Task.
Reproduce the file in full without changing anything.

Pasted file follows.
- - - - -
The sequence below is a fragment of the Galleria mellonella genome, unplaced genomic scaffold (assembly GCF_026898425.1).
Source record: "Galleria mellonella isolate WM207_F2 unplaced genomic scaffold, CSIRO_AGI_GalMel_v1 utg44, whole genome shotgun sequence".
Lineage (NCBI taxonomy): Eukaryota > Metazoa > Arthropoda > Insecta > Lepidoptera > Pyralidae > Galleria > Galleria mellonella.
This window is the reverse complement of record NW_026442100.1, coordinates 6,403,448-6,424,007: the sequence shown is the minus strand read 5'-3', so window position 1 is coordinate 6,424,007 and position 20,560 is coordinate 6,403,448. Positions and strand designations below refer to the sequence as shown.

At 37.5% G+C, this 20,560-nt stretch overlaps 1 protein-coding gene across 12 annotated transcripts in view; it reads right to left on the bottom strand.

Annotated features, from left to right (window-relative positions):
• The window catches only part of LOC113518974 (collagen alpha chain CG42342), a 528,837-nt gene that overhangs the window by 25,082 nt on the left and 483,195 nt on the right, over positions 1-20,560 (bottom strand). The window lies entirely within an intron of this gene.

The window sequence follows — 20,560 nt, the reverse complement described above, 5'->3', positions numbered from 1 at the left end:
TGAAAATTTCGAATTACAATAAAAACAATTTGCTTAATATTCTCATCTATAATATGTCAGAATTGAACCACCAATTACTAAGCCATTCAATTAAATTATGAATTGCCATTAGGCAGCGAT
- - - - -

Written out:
The sequence below is a fragment of the Galleria mellonella genome, unplaced genomic scaffold (assembly GCF_026898425.1).
Source record: "Galleria mellonella isolate WM207_F2 unplaced genomic scaffold, CSIRO_AGI_GalMel_v1 utg44, whole genome shotgun sequence".
Lineage (NCBI taxonomy): Eukaryota > Metazoa > Arthropoda > Insecta > Lepidoptera > Pyralidae > Galleria > Galleria mellonella.
This window is the reverse complement of record NW_026442100.1, coordinates 6,403,448-6,424,007: the sequence shown is the minus strand read 5'-3', so window position 1 is coordinate 6,424,007 and position 20,560 is coordinate 6,403,448. Positions and strand designations below refer to the sequence as shown.

At 37.5% G+C, this 20,560-nt stretch overlaps 1 protein-coding gene across 12 annotated transcripts in view; it reads right to left on the bottom strand.

Annotated features, from left to right (window-relative positions):
• The window catches only part of LOC113518974 (collagen alpha chain CG42342), a 528,837-nt gene that overhangs the window by 25,082 nt on the left and 483,195 nt on the right, over positions 1-20,560 (bottom strand). The window lies entirely within an intron of this gene.

The window sequence follows — 20,560 nt, the reverse complement described above, 5'->3', positions numbered from 1 at the left end:
TGAAAATTTCGAATTACAATAAAAACAATTTGCTTAATATTCTCATCTATAATATGTCAGAATTGAACCACCAATTACTAAGCCATTCAATTAAATTATGAATTGCCATTAGGCAGCGAT